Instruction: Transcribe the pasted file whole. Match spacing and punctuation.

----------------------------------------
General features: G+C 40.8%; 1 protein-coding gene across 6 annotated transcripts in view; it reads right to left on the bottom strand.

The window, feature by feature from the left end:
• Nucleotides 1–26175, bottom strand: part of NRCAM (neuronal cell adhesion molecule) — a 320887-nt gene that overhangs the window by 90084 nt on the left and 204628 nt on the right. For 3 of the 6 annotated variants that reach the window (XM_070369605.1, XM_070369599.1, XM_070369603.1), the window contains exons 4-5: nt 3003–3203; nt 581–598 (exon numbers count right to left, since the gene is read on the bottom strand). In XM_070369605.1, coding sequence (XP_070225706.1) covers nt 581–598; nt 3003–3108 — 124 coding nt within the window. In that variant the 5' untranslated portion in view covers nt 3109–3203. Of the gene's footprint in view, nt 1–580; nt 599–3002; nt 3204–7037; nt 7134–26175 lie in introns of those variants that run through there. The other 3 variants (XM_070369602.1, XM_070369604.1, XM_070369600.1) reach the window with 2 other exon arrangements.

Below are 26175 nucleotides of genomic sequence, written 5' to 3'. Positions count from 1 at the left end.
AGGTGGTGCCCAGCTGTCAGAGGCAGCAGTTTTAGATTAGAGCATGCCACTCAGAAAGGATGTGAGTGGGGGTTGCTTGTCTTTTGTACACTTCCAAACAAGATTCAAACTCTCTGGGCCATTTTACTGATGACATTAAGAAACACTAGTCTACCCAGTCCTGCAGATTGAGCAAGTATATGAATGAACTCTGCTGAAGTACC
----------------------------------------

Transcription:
General features: G+C 40.8%; 1 protein-coding gene across 6 annotated transcripts in view; it reads right to left on the bottom strand.

The window, feature by feature from the left end:
• Nucleotides 1–26175, bottom strand: part of NRCAM (neuronal cell adhesion molecule) — a 320887-nt gene that overhangs the window by 90084 nt on the left and 204628 nt on the right. For 3 of the 6 annotated variants that reach the window (XM_070369605.1, XM_070369599.1, XM_070369603.1), the window contains exons 4-5: nt 3003–3203; nt 581–598 (exon numbers count right to left, since the gene is read on the bottom strand). In XM_070369605.1, coding sequence (XP_070225706.1) covers nt 581–598; nt 3003–3108 — 124 coding nt within the window. In that variant the 5' untranslated portion in view covers nt 3109–3203. Of the gene's footprint in view, nt 1–580; nt 599–3002; nt 3204–7037; nt 7134–26175 lie in introns of those variants that run through there. The other 3 variants (XM_070369602.1, XM_070369604.1, XM_070369600.1) reach the window with 2 other exon arrangements.

Below are 26175 nucleotides of genomic sequence, written 5' to 3'. Positions count from 1 at the left end.
AGGTGGTGCCCAGCTGTCAGAGGCAGCAGTTTTAGATTAGAGCATGCCACTCAGAAAGGATGTGAGTGGGGGTTGCTTGTCTTTTGTACACTTCCAAACAAGATTCAAACTCTCTGGGCCATTTTACTGATGACATTAAGAAACACTAGTCTACCCAGTCCTGCAGATTGAGCAAGTATATGAATGAACTCTGCTGAAGTACC